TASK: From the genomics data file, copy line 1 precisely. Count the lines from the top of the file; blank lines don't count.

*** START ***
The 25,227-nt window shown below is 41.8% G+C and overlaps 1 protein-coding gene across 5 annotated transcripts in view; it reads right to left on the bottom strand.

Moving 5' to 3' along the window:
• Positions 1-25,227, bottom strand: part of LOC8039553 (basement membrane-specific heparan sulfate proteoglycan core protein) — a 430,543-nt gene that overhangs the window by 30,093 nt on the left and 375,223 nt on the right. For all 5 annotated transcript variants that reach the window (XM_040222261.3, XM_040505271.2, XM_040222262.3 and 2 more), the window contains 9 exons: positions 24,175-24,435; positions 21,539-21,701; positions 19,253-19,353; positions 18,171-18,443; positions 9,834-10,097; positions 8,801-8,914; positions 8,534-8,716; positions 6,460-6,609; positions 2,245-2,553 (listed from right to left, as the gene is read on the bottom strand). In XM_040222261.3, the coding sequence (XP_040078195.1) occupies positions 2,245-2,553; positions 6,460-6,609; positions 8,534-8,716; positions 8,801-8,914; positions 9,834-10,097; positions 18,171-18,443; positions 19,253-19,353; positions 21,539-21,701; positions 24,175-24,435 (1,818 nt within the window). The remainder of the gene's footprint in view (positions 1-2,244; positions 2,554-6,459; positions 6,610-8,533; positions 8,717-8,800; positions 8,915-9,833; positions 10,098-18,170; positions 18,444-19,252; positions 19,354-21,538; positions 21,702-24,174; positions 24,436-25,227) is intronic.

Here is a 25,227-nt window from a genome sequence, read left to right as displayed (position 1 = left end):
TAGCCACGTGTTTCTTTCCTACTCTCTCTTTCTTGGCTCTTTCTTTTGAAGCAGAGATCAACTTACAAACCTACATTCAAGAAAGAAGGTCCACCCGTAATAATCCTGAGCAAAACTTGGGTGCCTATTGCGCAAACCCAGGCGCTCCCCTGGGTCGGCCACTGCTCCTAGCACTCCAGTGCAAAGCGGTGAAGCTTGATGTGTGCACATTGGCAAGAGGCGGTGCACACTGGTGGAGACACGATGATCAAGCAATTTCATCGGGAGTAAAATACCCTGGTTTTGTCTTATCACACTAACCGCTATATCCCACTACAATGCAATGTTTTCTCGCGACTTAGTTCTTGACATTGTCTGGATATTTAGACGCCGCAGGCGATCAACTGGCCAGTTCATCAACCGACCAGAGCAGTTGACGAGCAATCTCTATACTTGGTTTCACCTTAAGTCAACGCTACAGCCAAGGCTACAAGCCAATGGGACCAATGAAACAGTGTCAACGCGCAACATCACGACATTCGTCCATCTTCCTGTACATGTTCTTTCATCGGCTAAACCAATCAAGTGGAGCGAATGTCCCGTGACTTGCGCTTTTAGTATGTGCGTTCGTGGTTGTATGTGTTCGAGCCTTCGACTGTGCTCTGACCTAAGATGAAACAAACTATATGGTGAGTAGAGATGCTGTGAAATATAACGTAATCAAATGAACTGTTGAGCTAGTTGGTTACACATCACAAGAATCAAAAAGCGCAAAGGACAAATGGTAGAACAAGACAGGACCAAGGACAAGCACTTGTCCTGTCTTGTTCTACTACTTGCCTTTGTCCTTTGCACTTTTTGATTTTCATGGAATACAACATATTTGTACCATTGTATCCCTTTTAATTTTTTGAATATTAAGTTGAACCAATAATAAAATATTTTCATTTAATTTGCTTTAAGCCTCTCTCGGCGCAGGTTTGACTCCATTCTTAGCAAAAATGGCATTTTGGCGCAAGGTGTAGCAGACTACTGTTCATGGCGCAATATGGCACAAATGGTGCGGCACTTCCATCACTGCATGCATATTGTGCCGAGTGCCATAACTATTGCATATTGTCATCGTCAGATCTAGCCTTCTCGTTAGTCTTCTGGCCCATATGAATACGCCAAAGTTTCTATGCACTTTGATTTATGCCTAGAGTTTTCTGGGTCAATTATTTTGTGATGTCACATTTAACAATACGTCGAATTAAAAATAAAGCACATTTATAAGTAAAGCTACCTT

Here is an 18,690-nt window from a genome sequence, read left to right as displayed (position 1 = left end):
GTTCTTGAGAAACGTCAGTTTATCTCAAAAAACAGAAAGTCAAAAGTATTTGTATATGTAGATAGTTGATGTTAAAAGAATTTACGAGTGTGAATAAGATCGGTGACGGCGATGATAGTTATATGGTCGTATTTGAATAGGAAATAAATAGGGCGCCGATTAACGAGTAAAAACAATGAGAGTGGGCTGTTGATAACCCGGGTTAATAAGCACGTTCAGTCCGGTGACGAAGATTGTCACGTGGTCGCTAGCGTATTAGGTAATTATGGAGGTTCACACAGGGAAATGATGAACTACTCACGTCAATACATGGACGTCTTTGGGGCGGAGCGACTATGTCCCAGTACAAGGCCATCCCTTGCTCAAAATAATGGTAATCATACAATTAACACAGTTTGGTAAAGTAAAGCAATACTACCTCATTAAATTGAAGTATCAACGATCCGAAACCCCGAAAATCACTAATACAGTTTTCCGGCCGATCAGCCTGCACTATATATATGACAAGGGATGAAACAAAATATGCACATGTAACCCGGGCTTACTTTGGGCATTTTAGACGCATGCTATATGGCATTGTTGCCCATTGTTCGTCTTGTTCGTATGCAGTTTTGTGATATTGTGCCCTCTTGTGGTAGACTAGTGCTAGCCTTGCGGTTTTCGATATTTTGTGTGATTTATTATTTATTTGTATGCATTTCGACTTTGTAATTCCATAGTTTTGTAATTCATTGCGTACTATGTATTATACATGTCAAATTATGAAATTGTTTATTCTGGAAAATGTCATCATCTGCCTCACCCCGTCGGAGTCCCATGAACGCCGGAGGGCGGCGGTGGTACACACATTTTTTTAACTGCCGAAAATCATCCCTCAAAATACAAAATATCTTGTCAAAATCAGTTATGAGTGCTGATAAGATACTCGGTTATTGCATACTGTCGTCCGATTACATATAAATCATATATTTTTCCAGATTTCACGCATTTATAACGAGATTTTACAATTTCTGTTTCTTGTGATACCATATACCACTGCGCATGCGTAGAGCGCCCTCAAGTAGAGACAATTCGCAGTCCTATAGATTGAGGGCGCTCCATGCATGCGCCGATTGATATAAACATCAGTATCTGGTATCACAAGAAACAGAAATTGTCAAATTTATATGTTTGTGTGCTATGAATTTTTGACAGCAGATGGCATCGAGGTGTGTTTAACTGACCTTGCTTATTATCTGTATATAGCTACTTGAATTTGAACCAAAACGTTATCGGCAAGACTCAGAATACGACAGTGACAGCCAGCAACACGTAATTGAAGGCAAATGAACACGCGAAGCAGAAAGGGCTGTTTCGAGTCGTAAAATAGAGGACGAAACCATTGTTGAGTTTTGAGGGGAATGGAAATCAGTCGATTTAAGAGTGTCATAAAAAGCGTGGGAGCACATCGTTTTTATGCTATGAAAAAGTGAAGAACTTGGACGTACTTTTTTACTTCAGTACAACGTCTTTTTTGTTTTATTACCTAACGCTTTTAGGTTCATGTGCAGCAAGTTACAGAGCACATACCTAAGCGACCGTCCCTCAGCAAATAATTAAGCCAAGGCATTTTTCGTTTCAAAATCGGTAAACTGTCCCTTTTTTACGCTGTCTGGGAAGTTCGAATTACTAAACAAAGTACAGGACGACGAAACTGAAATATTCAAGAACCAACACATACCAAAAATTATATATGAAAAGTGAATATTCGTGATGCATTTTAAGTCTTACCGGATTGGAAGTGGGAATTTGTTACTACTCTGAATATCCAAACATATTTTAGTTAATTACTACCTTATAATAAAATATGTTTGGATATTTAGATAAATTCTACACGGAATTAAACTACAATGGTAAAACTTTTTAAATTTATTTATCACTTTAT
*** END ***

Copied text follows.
The 25,227-nt window shown below is 41.8% G+C and overlaps 1 protein-coding gene across 5 annotated transcripts in view; it reads right to left on the bottom strand.